The US was taken by surprise by this move, but didn't take long to join in for the partition of the Balkans. First of all Albania was made a US puppet. The utterly corrupt and criminal regime of Salih Berisha could not have existed for long without American support. In return the US got a strong military foothold in the once so proud "Country of the Eagles" for free. (The fact that Albania's colonial status now is confirmed officially by leaving over the power of the air space and all military installations to NATO is only the final confirmation.) From this vantage point the US could advance for the prey. By playing the Albanian card, came in a favourable position to chop up the remainder of Yugoslavia and possibly also Macedonia.
The US power play in the Balkans would have been out of the question if the Soviet Union hadn't gone bust. Without an impoverished, reduced and crippled Russia, it wouldn't have been possible for the West to carve up the Balkans without starting WWIII.
If the West had been really concerned about peace when Yugoslavia was dissolved, non of the former republics should have got neither recognition nor promise of recognition before there had been an international settlement of border disputes and minority rights. This could have been combined with international guarantees for development funds after an agreement. Such a procedure would have blocked the way for the nationalist extremists and rewarded cooperation and tolerance. When this method was not used, it must be because strong interests craved for a hurried partition of former Yugoslavia. Naturally extremist Croat and Serb nationalists were among those. But they would not have succeeded hadn't it been for the West's interests in destabilisation and colonisation.
The Western selective interest for human rights also bear witness to this. When Turkey exterminates Kurd villages, NATO answers by sending more armour. When the leader of the Kurd liberation army seeks asylum in the West, the US does its utmost to help the very regime that butchers his people capture their leader and put him on trial with a probable death penalty as a result. When it comes to the liberation struggle of the Kosovars however, quite opposite principles are employed. Those acts by the UCK, if carried out by the Kurds would have been labelled murder and terror, suddenly becomes heroic acts in a national liberation struggle. All of a sudden the US becomes the high protector of the armed liberation struggle. Instead of being treated like terrorists and criminals, the UCK-leaders are treated like heads of state and equal partners to the elected leaders of the state they are fighting. All who have followed US foreign policy for some decades understand that the UCK is only a pawn in the game, as ready to be dropped as were the Kurds of northern Iraq, once it suits US interests.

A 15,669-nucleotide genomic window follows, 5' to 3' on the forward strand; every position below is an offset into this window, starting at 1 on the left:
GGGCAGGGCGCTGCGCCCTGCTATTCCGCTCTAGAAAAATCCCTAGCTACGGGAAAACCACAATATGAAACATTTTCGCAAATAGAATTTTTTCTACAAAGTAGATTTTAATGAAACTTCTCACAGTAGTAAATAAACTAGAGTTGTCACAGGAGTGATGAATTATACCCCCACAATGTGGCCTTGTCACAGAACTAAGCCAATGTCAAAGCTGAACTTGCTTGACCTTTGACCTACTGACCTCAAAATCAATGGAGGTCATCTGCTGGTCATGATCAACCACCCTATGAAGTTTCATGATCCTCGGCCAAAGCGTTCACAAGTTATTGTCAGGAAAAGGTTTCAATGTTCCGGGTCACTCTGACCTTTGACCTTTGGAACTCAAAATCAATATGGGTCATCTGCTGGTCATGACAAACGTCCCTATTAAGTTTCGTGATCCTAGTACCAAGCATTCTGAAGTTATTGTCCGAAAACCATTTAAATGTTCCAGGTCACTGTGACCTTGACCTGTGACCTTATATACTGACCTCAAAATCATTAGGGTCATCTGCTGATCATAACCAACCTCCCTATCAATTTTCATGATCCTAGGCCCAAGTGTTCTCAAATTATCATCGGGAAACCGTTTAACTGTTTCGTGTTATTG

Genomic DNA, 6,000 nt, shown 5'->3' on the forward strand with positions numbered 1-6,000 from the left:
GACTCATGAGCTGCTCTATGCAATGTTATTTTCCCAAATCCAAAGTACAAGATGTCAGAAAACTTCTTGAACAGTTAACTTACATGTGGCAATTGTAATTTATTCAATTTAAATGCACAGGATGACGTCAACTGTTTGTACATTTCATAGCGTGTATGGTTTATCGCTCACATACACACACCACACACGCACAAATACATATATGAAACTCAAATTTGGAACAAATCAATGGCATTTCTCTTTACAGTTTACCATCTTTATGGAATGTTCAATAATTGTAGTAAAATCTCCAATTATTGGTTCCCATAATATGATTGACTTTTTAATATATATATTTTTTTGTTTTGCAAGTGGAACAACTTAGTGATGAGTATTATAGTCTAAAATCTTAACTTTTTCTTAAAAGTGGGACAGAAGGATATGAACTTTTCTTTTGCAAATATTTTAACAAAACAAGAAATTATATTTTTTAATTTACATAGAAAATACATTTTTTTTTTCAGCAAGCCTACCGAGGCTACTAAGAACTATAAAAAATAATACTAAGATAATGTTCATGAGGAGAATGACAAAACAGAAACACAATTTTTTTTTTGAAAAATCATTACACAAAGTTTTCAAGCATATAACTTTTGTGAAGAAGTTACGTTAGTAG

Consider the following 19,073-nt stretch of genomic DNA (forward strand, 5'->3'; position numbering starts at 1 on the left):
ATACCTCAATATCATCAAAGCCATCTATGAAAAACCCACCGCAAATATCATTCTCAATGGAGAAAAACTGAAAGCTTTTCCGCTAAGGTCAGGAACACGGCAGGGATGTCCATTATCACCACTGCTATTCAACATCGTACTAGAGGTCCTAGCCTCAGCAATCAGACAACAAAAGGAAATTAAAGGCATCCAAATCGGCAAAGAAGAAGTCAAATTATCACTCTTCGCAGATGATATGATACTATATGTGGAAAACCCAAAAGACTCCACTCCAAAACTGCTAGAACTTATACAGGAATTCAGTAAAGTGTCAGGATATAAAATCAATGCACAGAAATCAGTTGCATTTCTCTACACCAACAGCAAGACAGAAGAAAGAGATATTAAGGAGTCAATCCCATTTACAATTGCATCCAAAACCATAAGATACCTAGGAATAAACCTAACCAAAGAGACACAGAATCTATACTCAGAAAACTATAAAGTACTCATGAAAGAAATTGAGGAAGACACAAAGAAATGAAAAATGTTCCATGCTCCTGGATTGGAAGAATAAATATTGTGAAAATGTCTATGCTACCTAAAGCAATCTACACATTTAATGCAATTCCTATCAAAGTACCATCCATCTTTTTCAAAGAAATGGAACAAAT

The attitude to ethnic cleansing is as lopsided. When Croatia burnt Serb villages and butchered defenceless men, women and children in Serb dominated Krajina in 1995 and drove hundreds of thousands out of their territory, the US and the West didn't answer by war against the attackers, but quite contrary. The US and Germany saw to it that the Croat military had sufficient gun power and equipment to carry out the atrocities and to be on the safe side the West even gave active assistance in knocking out Serb communication centres and key positions.
The reason for this sad state of affairs is naturally that this is not civilisation's war on barbary, but a new imperialist war for repartioning the world. This war has gone on in the Balkans for the best part of the nineties, and I am afraid, it is not over with this war on Yugoslavia. In its power arrogance the US has scrapped its relations to Russia. The US and NATO can surely crush Serbia, but not without crushing Russian illusions about peaceful coexistence with the west in the same blow. The West may be hoodwinked by the fact that Russia is bankrupt and economically speaking in the pocket of the World Bank. But this is superficial. Basically Russia is a rich country poorly governed. Provided a change in politics Russia could arise from the ashes and become very powerful. If it reversed marked liberalism and organised a centralised restructuring of the economy Russia could emerge quite strong. The Russians are not stupid. They see clearly that what the West is doing with Yugoslavia, it can do with the former Soviet republics along the borders of Russia. And even Russia itself is in danger. If NATO comes strengthened and victorious out of this war, the alliance can play the same game on Russia through manipulating its ethic conflicts in the future. NATO has demonstrated a neglect of the UN and The Security Council and by setting aside all the principles in International Law. This experience will have a tremendous effects on Russian politics in times to come. The leaders that wait to take over after Yeltsin must develop a new strategy to counter NATO's advance towards the borders of Russia.
Let naive people believe that all this adds up to bright prospects of peace and harmony. The rest of us must raise the fight against the war and the war mongers. The Wolf-age is dawning.